The Bible’s model of peoplehood embraces diversity, an ideal exemplified in the weaving together of competing traditions and texts. Although this corpus is heavily redacted, it does not speak with a single voice. Instead of one view, its authors set forth a shared text.

A fundamental question facing any nation is this: Whose story should be the defining one? Thus, when writing a history of the United States, should we begin with the British colonists? What about the Indigenous people who had lived on the land long before Europeans arrived on American shores? The issue is especially tangible at Thanksgiving, when the widest array of schoolchildren — from those who can trace their lineage to the first settlers, to those whose families entered at Ellis Island or crossed the nation’s borders more recently — are expected to perform pilgrim pageants and make the dominant narrative of the United States their own.

But in creating a narrative for a new nation, the biblical scribes rejected the temptation to embrace a dominant narrative of Israel’s past. The family story of Genesis connects disparate clans and communities — with names such as Benjamin, Judah, Reuben, etc. — to common ancestors, while the story of the Exodus tells us how a group of freed slaves consolidated to form a nation and migrated to a new land, embracing a “mixed multitude” along the way that included non-Hebrews like the Kenites and even some Egyptians (Exodus 12:38).

In these and in other innovative (and often breathtaking) ways, biblical texts construct bonds of kinship and filiation that could hold together competing communities — and we have much to learn from the authors of these texts. They realized that the law without a story is ineffective. Thus, the command to “love your neighbor as yourself” is followed throughout the narrative by stories that answer the question, “Who is my neighbor?” Likewise, the command to “love the stranger” is embedded in a larger narrative that portrays Israel’s origins as a group of refugees who make their way to a new land after escaping bondage; this story of liberation lays the foundation for the law.

As I help students study and communicate the Hebrew Bible’s vision for a nation, they have to confront how Christian nationalism perverts the Bible’s notion of peoplehood. The history of Christian nationalism is long and complex, but what unites its many iterations is the appeal to the biblical model of Israel as a political paradigm, one that governments should apply to all realms of society and public life.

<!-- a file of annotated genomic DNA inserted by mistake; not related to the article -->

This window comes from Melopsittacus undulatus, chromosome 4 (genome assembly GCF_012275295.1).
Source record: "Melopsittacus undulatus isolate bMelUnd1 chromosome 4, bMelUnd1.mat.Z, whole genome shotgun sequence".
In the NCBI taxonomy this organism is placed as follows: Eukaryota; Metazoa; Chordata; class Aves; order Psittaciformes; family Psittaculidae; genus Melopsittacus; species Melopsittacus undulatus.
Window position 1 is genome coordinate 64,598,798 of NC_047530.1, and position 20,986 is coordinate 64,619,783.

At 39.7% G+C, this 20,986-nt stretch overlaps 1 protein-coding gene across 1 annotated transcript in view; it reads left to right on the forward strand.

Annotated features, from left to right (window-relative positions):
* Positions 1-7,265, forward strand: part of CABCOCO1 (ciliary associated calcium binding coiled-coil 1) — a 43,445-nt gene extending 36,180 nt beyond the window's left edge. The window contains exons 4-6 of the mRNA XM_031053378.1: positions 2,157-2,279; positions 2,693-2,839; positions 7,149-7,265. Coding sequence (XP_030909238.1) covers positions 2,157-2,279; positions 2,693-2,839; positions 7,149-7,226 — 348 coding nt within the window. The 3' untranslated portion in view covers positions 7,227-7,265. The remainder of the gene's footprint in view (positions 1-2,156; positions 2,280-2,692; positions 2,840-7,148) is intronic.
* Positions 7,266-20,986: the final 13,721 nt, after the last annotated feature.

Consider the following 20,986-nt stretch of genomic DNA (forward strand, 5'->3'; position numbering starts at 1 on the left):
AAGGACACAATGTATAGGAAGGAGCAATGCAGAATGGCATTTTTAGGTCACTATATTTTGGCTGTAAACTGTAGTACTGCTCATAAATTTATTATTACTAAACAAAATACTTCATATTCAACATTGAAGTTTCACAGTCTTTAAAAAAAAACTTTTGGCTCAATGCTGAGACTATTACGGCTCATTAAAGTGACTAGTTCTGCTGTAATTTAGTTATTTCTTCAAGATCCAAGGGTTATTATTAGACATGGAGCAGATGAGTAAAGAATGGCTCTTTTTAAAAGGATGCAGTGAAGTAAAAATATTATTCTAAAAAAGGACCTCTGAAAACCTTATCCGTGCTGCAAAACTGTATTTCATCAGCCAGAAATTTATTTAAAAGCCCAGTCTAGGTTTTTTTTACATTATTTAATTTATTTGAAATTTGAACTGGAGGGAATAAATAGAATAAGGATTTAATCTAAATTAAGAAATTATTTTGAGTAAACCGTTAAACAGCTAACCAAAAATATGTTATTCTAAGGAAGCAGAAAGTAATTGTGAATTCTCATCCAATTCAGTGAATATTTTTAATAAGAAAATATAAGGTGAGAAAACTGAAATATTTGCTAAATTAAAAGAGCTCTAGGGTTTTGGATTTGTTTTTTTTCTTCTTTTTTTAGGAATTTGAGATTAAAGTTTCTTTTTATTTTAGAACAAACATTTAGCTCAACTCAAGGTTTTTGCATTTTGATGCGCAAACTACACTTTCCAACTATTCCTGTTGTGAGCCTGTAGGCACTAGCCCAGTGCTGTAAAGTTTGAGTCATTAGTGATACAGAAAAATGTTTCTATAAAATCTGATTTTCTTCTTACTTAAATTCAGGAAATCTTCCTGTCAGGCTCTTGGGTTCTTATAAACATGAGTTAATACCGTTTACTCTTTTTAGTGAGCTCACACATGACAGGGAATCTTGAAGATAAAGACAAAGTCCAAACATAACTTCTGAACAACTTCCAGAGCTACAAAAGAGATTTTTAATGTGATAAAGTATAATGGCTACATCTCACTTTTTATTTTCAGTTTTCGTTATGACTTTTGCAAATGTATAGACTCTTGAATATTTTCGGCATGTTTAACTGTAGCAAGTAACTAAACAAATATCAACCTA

In asserting this claim, Christian nationalists run roughshod over the biblical project of peoplehood, which represents a concerted effort to think beyond the state. This holds true both for the Israel of the Hebrew Bible and its adaptation as the kingdom of God in the New Testament. In both cases, peoplehood is not about the exercise of political power over a country or a (liberation) movement establishing a new state. To the contrary, the biblical project is about strategies for communities that lack political power and live in the shadows of the empire. This new nation is founded not on military might and ethnic purity, but on education, covenantal loyalty, love for God, and love for one’s neighbor.

Is the biblical model of peoplehood adaptable to the exigencies of modern secular democracies? Perhaps not. But the task at hand in our own nations is to find new ways of bolstering a sense of kinship, as the biblical authors did in their time. Both then and now, the most powerful means of creating community is to tell stories. In this period of populistic upheaval — fomented by cynical, corrupt leaders who deem themselves to be above the law — we need narratives that reflect the diversity of our communities, temper the hostility that often characterizes national discourses, and offer tangible reasons why we should cultivate affection for our laws. As we create these narratives, perhaps we will discover a unifying force under whose aegis we will be able to face an otherwise frightening future.